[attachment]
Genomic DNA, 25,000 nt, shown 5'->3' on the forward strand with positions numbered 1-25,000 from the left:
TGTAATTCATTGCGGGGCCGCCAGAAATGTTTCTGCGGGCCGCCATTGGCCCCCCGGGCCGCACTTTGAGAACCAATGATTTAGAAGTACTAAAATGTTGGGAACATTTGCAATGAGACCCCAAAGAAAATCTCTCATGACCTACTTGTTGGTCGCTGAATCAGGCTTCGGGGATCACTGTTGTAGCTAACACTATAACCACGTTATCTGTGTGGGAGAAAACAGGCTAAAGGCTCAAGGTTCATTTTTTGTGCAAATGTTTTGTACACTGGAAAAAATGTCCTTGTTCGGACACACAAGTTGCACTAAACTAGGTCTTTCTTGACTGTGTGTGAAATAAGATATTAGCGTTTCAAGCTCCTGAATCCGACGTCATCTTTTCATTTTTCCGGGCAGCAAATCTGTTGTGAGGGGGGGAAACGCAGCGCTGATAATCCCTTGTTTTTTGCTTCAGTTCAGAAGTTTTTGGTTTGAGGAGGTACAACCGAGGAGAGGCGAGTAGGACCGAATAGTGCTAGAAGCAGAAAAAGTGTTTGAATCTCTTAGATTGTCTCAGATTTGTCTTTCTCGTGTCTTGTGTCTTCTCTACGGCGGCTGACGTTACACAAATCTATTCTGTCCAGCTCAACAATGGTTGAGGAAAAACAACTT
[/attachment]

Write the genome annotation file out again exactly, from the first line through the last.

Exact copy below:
Genomic DNA, 25,000 nt, shown 5'->3' on the forward strand with positions numbered 1-25,000 from the left:
TGTAATTCATTGCGGGGCCGCCAGAAATGTTTCTGCGGGCCGCCATTGGCCCCCCGGGCCGCACTTTGAGAACCAATGATTTAGAAGTACTAAAATGTTGGGAACATTTGCAATGAGACCCCAAAGAAAATCTCTCATGACCTACTTGTTGGTCGCTGAATCAGGCTTCGGGGATCACTGTTGTAGCTAACACTATAACCACGTTATCTGTGTGGGAGAAAACAGGCTAAAGGCTCAAGGTTCATTTTTTGTGCAAATGTTTTGTACACTGGAAAAAATGTCCTTGTTCGGACACACAAGTTGCACTAAACTAGGTCTTTCTTGACTGTGTGTGAAATAAGATATTAGCGTTTCAAGCTCCTGAATCCGACGTCATCTTTTCATTTTTCCGGGCAGCAAATCTGTTGTGAGGGGGGGAAACGCAGCGCTGATAATCCCTTGTTTTTTGCTTCAGTTCAGAAGTTTTTGGTTTGAGGAGGTACAACCGAGGAGAGGCGAGTAGGACCGAATAGTGCTAGAAGCAGAAAAAGTGTTTGAATCTCTTAGATTGTCTCAGATTTGTCTTTCTCGTGTCTTGTGTCTTCTCTACGGCGGCTGACGTTACACAAATCTATTCTGTCCAGCTCAACAATGGTTGAGGAAAAACAACTT